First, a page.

The workshop is 10 a.m. – 3 p.m. and costs $80 (including a copy of my book, Fat of the Land). Local forager Kevin Feinstein will be on hand as well to offer advice and sign copies of his new book, The Bay Area Forager. Accompany us for a fun day split between the field and kitchen, with a chance to learn handy skills, make new friends, and enjoy the regional bounty.

New Classes Announced

I’m pleased to announce that I’ll be returning again this year to Bainbridge Island Parks & Recreation to teach foraging classes. To see class descriptions, click here and scroll down to pages 35 -36 to “Bounty of the Land.” You can also find updated class listings (plus readings, lectures, and so on)  posted in the right column of this blog near the top, under the heading “Upcoming Events & Classes.”

Spring classes scheduled so far:

  • March 28, Stinging Nettles: We’ll divide our time between the field and the kitchen, foraging tasty and nutritious stinging nettles and then preparing a delicious recipe.
  • April 7, Shellfish: Learn how to dig clams, shuck oysters, and cook a gourmet meal right on the beach.
  • May 7, Shellfish: Learn how to dig clams, shuck oysters, and cook a gourmet meal right on the beach.

Additionally, I’ll be offering my wild edible nature walk again this spring, an easy 3-hour ramble in a state park near Seattle. Stay tuned for dates.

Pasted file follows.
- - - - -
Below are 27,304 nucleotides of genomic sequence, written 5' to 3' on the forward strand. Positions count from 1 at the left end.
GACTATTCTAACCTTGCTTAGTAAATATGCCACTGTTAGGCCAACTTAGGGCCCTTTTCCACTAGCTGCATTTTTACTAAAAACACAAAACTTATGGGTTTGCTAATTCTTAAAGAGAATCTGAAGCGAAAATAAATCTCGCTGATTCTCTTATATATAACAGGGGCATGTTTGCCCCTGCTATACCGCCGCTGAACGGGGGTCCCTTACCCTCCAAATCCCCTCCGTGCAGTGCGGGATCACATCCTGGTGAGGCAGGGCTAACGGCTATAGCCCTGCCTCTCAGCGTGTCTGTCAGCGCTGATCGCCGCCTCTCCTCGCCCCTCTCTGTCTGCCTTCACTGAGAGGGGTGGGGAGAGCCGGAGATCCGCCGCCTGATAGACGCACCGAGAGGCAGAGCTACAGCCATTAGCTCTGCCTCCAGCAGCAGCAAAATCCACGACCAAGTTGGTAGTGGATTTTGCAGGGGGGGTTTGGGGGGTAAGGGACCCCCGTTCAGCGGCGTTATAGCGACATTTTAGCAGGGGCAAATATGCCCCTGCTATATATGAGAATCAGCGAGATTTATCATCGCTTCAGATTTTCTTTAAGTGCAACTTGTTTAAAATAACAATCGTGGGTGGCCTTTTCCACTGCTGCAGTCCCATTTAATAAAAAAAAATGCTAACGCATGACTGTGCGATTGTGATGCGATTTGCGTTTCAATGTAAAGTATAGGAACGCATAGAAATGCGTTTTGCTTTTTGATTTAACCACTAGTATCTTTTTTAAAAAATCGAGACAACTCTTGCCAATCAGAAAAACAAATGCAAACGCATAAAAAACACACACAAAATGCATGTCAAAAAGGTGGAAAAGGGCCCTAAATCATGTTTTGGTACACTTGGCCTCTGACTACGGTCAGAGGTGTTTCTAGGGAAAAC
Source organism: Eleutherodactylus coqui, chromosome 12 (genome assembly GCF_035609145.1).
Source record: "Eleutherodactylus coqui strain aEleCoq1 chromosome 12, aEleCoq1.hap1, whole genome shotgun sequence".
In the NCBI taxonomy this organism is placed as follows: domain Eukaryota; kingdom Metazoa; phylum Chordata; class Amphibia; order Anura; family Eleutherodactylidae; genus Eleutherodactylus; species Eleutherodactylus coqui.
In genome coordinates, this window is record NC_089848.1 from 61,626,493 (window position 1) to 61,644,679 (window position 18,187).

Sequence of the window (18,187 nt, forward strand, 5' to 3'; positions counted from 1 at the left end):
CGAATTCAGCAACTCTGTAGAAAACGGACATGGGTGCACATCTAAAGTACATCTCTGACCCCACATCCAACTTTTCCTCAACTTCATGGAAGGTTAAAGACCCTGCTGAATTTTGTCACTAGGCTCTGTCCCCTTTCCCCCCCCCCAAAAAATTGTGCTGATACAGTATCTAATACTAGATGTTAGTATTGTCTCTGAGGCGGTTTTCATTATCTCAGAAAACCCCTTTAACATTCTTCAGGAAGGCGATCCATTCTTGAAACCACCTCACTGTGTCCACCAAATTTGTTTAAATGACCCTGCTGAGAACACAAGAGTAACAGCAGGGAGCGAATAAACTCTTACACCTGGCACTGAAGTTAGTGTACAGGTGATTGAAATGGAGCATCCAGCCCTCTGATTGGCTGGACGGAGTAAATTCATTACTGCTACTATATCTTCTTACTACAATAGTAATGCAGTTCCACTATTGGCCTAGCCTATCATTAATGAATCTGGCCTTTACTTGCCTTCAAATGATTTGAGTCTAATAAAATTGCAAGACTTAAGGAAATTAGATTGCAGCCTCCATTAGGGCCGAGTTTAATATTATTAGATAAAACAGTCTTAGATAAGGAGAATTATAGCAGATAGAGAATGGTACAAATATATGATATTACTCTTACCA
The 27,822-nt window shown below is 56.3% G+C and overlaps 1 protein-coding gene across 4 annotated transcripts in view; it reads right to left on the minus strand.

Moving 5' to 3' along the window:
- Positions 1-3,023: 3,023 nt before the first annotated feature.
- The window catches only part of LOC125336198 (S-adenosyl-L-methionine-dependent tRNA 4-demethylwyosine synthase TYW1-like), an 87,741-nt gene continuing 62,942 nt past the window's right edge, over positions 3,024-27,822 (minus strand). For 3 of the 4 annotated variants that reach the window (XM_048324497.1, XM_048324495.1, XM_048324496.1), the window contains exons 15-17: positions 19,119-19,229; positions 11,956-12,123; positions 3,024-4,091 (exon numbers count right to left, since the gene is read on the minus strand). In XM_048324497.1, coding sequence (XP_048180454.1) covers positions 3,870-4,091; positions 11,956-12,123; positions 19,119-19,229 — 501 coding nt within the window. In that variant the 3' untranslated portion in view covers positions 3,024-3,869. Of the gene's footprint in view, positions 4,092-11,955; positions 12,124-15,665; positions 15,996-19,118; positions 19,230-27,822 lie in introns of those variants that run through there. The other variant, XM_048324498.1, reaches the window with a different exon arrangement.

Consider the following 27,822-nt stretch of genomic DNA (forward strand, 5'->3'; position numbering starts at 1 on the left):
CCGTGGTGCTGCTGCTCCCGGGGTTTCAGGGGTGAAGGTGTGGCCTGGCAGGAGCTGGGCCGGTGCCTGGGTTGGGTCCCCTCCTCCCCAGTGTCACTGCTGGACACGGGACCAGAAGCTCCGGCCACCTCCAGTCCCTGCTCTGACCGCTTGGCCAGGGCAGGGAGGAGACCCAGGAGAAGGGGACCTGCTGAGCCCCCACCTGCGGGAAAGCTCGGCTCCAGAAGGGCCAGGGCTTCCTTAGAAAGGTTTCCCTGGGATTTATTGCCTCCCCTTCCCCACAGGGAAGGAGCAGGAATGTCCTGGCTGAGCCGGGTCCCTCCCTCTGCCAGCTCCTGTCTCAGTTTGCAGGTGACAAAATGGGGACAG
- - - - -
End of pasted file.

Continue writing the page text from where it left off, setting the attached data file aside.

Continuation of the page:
Forager’s Double Header


Clam Bake with Hank & Lang
Join author-foragers Hank Shaw and myself for a memorable day on the shellfish beds of Puget Sound. Bring a clam rake, not your pillow! We’ll be digging limits of Manila clams and other bivalves to cook right on the beach.

Learn the finer points of shellfish habitat, identification, processing, and cuisine. You’ll need a bucket, rubber boots, garden cultivator (either hand-held or long-handled is fine), shellfish license, and the beverage of your choice. Lunch will be a feast of clams, along with other goodies provided by the instructors. The cost is $75 and includes signed copies of each author’s book, a $43 value by itself. Class meets Friday, July 29, at 10:30 a.m. in the South Sound, an hour and fifteen minutes from Seattle.

Space is limited. To sign up, please email me at finspotcook AT gmail dot com.

About the instructors:

A former line cook and political reporter, Hank Shaw runs the blog Hunter Angler Gardener Cook, twice nominated for a James Beard Award and winner of two awards for Best Blog by the International Association of Culinary Professionals. Hunt, Gather, Cook: Finding the Forgotten Feast is his first book.

Langdon Cook is author of the book and blog Fat of the Land: Adventures of a 21st Century Forager. He is a columnist for Seattle Magazine and a frequent speaker and lecturer on wild foods and the outdoors.

Kiss My Geoduck

This spring’s shellfish classes have been more fun than I could have imagined. Any day playing at the shore is a day well spent, but when you add in a mix of interesting folks and the promise of fresh seafood cooked on site, the bonhomie is nearly boundless.